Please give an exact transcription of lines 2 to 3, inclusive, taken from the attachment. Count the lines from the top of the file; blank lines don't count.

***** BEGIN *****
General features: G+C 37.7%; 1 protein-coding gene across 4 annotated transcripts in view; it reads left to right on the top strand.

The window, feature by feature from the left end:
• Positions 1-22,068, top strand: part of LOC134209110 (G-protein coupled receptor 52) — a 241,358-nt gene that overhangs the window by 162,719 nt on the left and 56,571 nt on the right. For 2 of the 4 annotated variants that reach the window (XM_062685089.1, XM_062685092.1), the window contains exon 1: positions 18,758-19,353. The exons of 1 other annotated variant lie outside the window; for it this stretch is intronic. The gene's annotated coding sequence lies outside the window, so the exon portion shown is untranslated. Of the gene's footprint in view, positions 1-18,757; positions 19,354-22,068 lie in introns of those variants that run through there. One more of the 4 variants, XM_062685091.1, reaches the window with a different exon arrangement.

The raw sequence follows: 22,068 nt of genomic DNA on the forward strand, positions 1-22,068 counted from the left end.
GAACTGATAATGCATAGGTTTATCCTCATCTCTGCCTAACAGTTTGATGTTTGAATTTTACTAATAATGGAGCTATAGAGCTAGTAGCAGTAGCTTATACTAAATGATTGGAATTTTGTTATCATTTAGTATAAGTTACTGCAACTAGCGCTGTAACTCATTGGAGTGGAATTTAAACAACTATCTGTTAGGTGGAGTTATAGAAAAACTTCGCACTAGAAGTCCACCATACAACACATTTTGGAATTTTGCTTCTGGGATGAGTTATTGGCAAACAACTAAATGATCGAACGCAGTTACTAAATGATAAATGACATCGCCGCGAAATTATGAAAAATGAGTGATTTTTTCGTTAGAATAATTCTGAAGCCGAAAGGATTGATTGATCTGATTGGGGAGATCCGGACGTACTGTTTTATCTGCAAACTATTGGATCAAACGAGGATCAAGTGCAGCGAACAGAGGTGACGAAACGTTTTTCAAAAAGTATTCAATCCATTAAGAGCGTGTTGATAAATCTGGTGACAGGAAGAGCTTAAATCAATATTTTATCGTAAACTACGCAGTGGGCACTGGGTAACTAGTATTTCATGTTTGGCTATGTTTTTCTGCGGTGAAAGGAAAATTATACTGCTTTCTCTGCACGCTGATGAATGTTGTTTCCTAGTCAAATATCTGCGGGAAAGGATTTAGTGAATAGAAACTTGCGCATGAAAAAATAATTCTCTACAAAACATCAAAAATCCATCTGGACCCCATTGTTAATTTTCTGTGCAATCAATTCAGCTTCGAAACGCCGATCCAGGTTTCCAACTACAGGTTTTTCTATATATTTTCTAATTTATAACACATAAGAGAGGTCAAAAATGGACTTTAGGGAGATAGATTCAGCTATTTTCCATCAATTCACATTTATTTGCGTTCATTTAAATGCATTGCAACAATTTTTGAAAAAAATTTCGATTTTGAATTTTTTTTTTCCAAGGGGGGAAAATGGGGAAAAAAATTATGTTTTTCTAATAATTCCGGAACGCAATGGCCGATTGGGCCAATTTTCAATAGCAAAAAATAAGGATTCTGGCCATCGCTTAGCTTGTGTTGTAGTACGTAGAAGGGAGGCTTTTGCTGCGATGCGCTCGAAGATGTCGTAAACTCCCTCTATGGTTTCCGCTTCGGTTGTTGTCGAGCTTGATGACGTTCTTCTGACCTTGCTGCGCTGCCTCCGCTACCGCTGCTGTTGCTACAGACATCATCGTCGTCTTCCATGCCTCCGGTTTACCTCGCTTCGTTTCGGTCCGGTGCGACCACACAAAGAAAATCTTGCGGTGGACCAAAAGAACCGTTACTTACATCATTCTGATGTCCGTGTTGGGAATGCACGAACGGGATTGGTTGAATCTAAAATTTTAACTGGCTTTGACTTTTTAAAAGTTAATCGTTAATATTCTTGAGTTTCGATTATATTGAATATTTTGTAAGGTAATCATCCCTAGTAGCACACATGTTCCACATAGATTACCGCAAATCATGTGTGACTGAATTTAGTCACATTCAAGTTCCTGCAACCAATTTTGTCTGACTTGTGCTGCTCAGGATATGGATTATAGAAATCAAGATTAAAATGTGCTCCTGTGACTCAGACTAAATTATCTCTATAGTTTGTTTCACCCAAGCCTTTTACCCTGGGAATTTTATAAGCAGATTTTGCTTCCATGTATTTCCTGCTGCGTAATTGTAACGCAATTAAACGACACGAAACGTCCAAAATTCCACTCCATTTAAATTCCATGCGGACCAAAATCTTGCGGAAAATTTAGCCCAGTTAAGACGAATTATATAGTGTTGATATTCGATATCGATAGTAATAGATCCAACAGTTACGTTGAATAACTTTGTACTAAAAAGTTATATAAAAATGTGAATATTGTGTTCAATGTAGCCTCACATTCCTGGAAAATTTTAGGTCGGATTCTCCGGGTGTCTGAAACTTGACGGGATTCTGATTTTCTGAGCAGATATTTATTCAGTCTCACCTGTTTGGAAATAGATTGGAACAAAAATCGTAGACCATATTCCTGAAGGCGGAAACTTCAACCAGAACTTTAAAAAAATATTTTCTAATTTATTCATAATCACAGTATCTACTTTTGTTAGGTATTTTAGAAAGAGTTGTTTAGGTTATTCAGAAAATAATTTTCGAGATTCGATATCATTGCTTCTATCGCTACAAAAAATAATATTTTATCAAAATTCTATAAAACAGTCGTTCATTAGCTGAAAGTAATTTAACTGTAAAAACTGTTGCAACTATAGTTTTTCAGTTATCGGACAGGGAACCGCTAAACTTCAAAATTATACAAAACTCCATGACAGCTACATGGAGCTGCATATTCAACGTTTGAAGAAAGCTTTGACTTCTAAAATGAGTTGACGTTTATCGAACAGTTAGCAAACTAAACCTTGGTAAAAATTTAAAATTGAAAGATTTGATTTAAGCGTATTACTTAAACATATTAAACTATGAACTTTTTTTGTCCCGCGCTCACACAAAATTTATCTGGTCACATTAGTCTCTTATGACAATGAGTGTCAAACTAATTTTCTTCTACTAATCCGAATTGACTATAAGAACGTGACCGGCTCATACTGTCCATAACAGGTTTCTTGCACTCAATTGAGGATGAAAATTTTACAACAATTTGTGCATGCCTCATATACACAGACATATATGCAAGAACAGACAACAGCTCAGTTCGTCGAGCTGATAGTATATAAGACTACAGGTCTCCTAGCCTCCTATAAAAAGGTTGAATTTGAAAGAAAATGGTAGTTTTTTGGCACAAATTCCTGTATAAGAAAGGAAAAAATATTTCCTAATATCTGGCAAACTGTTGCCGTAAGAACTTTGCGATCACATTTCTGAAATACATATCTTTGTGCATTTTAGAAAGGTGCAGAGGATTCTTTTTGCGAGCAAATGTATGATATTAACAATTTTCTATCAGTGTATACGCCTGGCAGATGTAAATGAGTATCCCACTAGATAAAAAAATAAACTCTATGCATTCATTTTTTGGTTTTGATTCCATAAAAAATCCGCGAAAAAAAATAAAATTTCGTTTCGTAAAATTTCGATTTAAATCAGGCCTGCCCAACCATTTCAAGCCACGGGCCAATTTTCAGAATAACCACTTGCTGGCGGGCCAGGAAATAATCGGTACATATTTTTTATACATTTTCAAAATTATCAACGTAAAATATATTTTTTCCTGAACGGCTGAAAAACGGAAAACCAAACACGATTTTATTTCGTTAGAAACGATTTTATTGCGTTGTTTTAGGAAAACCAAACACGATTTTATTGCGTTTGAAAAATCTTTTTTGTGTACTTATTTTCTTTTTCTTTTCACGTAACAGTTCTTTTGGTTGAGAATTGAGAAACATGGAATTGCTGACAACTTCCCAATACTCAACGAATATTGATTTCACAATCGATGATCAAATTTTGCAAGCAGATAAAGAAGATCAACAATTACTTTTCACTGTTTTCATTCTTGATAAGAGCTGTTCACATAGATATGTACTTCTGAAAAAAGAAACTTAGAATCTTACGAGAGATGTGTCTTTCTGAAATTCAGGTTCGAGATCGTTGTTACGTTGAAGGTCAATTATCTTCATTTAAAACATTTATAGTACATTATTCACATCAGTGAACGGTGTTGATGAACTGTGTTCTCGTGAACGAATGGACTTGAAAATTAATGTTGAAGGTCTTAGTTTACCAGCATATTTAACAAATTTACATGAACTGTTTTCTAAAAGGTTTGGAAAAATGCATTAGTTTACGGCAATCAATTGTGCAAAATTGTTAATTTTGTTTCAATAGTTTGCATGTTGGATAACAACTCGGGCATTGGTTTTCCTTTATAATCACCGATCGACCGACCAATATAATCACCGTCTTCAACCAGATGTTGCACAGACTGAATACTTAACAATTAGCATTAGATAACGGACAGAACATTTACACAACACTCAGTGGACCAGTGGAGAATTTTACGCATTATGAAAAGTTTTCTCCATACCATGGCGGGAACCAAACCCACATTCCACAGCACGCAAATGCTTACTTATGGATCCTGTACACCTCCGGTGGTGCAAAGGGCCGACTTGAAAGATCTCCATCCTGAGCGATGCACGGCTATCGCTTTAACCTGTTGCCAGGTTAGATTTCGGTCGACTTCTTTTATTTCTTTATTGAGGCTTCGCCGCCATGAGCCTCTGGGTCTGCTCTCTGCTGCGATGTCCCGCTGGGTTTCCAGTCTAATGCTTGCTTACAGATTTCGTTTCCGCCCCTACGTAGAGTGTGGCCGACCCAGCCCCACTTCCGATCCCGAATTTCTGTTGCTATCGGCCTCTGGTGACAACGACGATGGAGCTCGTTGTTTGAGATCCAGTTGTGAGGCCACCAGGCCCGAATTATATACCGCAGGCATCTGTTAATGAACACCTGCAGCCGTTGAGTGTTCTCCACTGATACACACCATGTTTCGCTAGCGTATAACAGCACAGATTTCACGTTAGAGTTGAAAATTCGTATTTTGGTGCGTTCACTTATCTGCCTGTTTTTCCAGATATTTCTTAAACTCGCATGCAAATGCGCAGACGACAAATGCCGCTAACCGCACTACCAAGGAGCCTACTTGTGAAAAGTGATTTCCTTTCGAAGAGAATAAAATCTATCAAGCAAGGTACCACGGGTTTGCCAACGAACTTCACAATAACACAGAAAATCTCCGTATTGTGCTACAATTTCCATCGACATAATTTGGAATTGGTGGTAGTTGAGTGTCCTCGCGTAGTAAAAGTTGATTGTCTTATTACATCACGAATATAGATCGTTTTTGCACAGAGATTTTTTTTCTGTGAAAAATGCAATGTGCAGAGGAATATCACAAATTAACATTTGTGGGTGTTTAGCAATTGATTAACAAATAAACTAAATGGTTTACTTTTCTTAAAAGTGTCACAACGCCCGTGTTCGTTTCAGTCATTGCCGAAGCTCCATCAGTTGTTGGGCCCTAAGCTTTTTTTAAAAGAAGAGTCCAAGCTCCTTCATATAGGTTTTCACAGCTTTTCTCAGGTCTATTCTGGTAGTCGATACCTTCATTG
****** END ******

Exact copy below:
The window, feature by feature from the left end:
• Positions 1-22,068, top strand: part of LOC134209110 (G-protein coupled receptor 52) — a 241,358-nt gene that overhangs the window by 162,719 nt on the left and 56,571 nt on the right. For 2 of the 4 annotated variants that reach the window (XM_062685089.1, XM_062685092.1), the window contains exon 1: positions 18,758-19,353. The exons of 1 other annotated variant lie outside the window; for it this stretch is intronic. The gene's annotated coding sequence lies outside the window, so the exon portion shown is untranslated. Of the gene's footprint in view, positions 1-18,757; positions 19,354-22,068 lie in introns of those variants that run through there. One more of the 4 variants, XM_062685091.1, reaches the window with a different exon arrangement.